It’s March and baseball’s in the air. So it’s the perfect time to recall the little-known story of Carlton Olson, a player on the 1959 Husky baseball team, one of the best in school history.
When the third baseman from Wenatchee suited up for the UW freshman team, he carried a secret: Type 1 diabetes. He’s one of the rare student-athletes to play four years of a major college sport with the condition.
In the 1950s, children diagnosed with diabetes were only expected to live for 25 more years. When Olson was diagnosed at age 12 after developing a chronic thirst and mysterious weight loss, his doctor told him that he was done with sports. Olson’s dad took him for a second opinion, and the second doctor buoyed the crestfallen kid’s spirits, telling him that not only could he play sports, but he should never let diabetes control his life. “That has been my slogan through life,” says Olson, 83.
That boost enabled Olson—a retired businessman who still makes his home in Wenatchee—to play four years of college ball and be inducted into the Husky Hall of Fame with the 1959 team, which played in the District VIII Regionals at Seattle’s Sick’s Stadium against Fresno State. But juvenile diabetes wasn’t the only hardship Olson faced in his young life. His mother, a homemaker and talented piano player, died when he was 6 (his older brother was 8 and his younger brother was 3). His father worked nights at Pacific Telephone and Telegraph Co. so he could be home by 8 a.m. to get the boys off to school. (His father had help from housekeepers.)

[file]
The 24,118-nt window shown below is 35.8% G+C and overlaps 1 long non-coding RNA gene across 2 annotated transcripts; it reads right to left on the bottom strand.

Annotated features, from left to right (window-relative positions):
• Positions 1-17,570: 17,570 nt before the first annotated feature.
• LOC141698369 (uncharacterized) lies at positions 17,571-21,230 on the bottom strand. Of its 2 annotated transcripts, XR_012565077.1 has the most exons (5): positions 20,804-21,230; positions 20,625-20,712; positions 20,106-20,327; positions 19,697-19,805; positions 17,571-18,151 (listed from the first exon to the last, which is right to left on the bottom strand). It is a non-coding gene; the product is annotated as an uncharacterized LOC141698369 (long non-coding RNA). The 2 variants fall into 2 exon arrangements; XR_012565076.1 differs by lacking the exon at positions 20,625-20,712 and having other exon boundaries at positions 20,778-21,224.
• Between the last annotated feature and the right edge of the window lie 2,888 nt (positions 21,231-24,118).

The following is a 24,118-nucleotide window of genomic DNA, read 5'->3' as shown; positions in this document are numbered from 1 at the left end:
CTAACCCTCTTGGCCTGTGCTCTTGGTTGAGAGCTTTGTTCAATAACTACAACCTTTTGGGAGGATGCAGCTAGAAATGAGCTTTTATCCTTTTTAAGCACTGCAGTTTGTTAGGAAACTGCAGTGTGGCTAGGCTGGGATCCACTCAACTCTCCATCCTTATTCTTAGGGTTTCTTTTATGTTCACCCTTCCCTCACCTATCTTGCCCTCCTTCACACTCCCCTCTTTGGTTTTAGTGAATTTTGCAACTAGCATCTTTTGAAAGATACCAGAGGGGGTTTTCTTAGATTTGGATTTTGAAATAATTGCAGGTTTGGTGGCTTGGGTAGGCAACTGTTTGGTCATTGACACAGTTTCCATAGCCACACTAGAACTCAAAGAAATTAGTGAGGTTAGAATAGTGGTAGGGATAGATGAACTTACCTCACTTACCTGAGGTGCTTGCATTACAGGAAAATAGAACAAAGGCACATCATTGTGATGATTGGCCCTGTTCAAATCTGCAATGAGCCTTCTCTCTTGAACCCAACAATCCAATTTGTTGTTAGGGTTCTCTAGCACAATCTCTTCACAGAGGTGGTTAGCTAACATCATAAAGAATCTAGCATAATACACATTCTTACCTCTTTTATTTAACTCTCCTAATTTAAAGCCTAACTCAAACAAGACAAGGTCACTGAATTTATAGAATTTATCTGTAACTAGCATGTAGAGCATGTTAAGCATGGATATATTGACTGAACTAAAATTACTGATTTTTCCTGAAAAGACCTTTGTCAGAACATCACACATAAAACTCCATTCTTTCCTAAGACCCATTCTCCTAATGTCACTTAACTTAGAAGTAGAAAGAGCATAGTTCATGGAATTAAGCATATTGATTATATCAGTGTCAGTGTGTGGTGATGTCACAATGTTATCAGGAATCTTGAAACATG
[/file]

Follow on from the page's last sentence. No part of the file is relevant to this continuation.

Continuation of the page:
As Wenatchee High School’s shortstop, Olson played in two all-star games in Sick’s Stadium in 1957. After game one, he thought he was done for the day. But coach Edo Vanni told him the shortstop scheduled to play the second game was ill, so Olson grabbed a sandwich from his sports bag and played 14 innings that night.
At the UW, Olson joined his older brother Ralph’s fraternity, Delta Tau Delta. “A godly cook took a liking to me and was a tremendous help in controlling my diabetes for four years,” he recalls. “She always had cookies and sweets in special places in the kitchen for emergencies. I could count on a sandwich and snacks for local games and the start of road trips. Control of my diabetes was a constant issue, but never once was I hospitalized. I instructed my fraternity brothers on the fundamentals of diabetes so they were spot on when I was in need of help.”
Few knew about Olson’s diabetes. “One thing I regret,” he says, “was not telling more people that I had diabetes. Only a few close friends were aware.” He didn’t tell coach Chesty Walker when he played Husky Frosh Football. Baseball Coach Dale Parker found out when he saw Olson eating a sandwich on the bench during a game when the Huskies were up to bat.
Olson, ’61, has successfully dealt with diabetes for 71 years. “There have been a few operations,” he says, “a few new parts and the usual getting-older signs, but I am still going strong.”